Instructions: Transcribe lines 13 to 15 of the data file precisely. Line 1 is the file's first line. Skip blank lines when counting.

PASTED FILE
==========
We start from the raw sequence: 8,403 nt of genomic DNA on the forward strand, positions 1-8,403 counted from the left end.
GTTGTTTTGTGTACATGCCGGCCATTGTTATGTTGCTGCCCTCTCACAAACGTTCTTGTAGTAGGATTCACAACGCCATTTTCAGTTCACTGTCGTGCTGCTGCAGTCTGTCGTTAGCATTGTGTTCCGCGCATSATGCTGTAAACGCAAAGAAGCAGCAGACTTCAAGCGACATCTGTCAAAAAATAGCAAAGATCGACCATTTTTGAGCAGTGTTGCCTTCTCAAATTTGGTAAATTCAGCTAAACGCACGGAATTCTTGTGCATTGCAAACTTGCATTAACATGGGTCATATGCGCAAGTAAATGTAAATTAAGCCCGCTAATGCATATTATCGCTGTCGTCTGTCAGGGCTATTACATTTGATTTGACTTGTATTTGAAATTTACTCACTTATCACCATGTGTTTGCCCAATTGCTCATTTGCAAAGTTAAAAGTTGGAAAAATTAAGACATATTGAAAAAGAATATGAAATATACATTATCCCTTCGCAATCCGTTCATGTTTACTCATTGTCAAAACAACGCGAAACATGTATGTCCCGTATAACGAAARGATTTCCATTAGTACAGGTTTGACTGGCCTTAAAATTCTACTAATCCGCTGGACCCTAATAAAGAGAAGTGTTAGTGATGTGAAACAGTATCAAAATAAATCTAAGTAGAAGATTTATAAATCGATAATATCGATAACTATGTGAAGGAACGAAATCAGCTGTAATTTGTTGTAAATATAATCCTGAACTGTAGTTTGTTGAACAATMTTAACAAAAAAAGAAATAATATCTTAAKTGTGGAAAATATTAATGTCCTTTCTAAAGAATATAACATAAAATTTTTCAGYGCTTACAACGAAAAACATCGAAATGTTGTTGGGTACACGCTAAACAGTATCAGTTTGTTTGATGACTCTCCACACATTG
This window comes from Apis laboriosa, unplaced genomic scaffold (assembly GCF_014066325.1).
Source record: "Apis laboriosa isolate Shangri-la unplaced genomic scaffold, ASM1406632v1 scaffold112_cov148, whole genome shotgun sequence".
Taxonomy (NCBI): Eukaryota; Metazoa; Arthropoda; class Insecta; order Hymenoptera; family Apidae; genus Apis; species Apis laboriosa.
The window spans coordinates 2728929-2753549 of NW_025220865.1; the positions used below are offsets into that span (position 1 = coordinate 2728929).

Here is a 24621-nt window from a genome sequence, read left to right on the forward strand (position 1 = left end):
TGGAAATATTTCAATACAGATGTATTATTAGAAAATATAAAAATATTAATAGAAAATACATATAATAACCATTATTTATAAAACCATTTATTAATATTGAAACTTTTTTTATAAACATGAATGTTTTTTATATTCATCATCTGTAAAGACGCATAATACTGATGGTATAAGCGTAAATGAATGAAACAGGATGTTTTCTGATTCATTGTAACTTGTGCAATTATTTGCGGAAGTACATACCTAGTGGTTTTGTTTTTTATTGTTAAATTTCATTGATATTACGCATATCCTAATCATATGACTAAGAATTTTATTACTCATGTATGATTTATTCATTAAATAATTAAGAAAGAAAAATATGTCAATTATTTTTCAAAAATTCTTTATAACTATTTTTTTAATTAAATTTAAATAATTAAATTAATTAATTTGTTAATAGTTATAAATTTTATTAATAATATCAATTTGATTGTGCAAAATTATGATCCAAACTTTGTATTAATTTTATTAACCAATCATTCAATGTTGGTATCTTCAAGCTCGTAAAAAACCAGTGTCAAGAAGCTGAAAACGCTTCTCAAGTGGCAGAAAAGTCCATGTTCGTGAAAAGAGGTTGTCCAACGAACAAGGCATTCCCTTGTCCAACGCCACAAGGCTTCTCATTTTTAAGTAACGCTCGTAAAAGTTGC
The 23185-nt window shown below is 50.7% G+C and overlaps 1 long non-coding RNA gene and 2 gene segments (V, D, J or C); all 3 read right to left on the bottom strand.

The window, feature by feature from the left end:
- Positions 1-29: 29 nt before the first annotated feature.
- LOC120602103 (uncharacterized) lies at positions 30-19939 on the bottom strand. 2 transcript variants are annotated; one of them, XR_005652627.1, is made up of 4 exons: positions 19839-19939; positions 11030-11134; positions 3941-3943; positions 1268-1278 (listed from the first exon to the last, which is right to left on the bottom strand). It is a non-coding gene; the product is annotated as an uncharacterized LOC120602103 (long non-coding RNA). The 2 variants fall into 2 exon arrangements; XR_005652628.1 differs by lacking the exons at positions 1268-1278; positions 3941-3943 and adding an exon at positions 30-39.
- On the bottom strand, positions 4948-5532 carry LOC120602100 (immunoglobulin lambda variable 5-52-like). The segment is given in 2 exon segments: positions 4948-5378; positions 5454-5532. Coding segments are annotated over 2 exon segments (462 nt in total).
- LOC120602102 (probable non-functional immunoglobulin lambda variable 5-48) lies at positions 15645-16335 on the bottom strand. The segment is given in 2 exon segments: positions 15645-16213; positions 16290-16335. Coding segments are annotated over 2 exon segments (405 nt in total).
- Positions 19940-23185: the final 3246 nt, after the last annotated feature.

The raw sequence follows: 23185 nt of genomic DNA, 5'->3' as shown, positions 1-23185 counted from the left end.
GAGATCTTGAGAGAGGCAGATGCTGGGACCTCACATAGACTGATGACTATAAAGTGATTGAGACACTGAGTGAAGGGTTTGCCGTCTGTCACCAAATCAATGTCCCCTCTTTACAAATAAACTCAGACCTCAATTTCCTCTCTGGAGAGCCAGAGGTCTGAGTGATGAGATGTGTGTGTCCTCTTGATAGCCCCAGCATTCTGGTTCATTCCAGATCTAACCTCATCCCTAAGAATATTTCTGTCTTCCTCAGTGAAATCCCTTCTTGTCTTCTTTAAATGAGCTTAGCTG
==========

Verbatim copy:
- On the bottom strand, positions 4948-5532 carry LOC120602100 (immunoglobulin lambda variable 5-52-like). The segment is given in 2 exon segments: positions 4948-5378; positions 5454-5532. Coding segments are annotated over 2 exon segments (462 nt in total).
- LOC120602102 (probable non-functional immunoglobulin lambda variable 5-48) lies at positions 15645-16335 on the bottom strand. The segment is given in 2 exon segments: positions 15645-16213; positions 16290-16335. Coding segments are annotated over 2 exon segments (405 nt in total).
- Positions 19940-23185: the final 3246 nt, after the last annotated feature.